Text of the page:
Photographing a small volcanic plume

A conversation with MARK SUBLETTE, author of PAINT BY NUMBERS: A CHARLES BLOOM MURDER MYSTERY (Just Me Publishing, On Sale August 16, 2012,, includes 22 original photographs).

 Q: Since you are an art gallery owner in Santa Fe, and so is Charles Bloom, how is he like you and how is he not like you?

A: Bloom deals in strictly contemporary Native material, all modern works. I handle primarily antique Native artifacts and western art. From a dealer standpoint, I’m sure I have felt many of the same emotions working in the art profession.

Q: How much of what you write about in this book is true?

A: I use a few deceased artists and historic facts to help bring scenes to life, but all the events surrounding these characters are fictitious. The geographic locations and timelines are accurate, and the Toadlena Trading Post is real. This is one of the reasons I include my photos–so you know what’s real.

Q: Is Bloom’s much like your Medicine Man Gallery?

A: We’re both located on the 600 Block of Canyon Road! The feel of Bloom’s is similar to many historic galleries on Canyon Road.

Q: How many times have you been to Navajoland, and does it still have hogans without electricity and trailers?

A: I love to visit the Navajo Reservation. The land has a starkness that is palatable and in some ways it’s just like it was 100 years ago. There are still hogans and houses without electricity or water. Having said that, young men in hoodies listening to rap are also a part of today’s rez.

Q: Does Canyon de Chelly really have all those old crypts?

A: There are crypts in Canyon de Chelly, but you won’t be able to see them as they are well hidden and not something that would be shared with outsiders.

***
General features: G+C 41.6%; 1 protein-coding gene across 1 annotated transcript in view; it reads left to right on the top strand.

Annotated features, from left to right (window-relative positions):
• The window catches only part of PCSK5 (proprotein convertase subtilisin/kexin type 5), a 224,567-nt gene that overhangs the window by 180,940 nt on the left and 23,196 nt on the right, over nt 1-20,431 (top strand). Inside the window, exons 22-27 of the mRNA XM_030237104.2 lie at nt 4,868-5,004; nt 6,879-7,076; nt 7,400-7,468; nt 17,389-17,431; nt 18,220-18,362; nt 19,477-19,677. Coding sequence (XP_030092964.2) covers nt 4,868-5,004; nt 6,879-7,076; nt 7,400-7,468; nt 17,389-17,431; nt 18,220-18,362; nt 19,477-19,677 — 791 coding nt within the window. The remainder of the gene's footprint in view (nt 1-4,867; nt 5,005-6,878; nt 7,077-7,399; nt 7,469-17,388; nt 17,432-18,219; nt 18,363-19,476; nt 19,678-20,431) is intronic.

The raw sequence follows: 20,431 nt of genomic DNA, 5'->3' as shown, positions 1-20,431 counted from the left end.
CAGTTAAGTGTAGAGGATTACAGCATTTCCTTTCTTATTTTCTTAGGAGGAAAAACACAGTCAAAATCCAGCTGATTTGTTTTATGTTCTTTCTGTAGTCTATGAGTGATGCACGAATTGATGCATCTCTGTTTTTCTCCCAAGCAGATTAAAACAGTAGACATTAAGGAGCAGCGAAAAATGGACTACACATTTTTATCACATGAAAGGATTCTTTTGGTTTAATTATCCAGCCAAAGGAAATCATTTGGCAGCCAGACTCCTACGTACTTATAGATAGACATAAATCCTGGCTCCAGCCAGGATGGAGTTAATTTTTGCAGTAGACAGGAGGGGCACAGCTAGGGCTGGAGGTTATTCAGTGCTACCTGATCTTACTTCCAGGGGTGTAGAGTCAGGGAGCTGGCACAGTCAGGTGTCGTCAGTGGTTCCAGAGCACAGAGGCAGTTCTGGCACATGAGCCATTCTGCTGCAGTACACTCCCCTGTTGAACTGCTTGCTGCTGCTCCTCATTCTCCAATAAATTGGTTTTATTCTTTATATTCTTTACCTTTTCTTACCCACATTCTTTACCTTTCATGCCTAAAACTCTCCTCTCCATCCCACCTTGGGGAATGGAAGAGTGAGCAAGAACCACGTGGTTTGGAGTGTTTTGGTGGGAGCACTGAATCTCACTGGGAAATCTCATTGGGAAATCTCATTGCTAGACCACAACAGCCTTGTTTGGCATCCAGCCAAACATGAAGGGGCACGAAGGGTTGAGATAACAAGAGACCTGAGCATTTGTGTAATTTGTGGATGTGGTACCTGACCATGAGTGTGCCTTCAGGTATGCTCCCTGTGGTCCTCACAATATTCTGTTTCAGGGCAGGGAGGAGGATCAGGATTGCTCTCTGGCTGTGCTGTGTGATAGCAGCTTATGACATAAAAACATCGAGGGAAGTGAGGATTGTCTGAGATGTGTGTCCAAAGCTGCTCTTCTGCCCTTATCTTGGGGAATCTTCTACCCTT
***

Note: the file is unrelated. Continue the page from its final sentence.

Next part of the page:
Q: Is the character of Willard Yellowhorse modeled on any real-life Native painter, like maybe TC Cannon or Darren Vigil Gray?

A: Willard is no one and everyone. He is the creative power that can be found in all artists. He and his sister Rachael Yellowhorse in my mind embody people I would meet not only on the reservation but at a university. Well educated, yet respecting their culture.

Q: Have you ever met the famous people appearing in this book, like Andy Warhol, Donald Judd, and Jean-Michel Basquiat?

A: They were before my time, but captured my imagination in books and films. Since all the scenes I place them in are figments of my imagination, I sort of turn them into fictional characters, respecting how I would expect them to behave, and bringing some cachet of their times.

Q: Have you ever known an art dealer as unscrupulous as Bernard?

A: Thankfully no…though it’s possible they’re out there.

Q: Have you ever been to an auction at Sotheby’s in New York?

A: Many times.

Q: Do you believe in coyote spirits and evil chindi?

A: Surprisingly I do. There are some places and things we don’t understand, especially when it comes to Native American beliefs, and I don’t take those beliefs lightly.

Q: Did you take all the 22 photos in this book, and which ones are of Navajoland?

A: They are all my images, and all are of Navajoland except one of New York City and one is a drawing by Maynard Dixon of Canyon de Muerto done in 1923. The images were taken around the Toadlena Trading Post, Gallup, and Canyon de Chelly.

Q: When is the next Charles Bloom book coming out?

A: The next book comes out summer 2013 and is titled Kayenta Crossing. That book is more focused on the Navajo Reservation, with a new character who’s a young medical doctor, and of course Charles Bloom is back. The story for that particular book has been rolling around in my head for over a decade.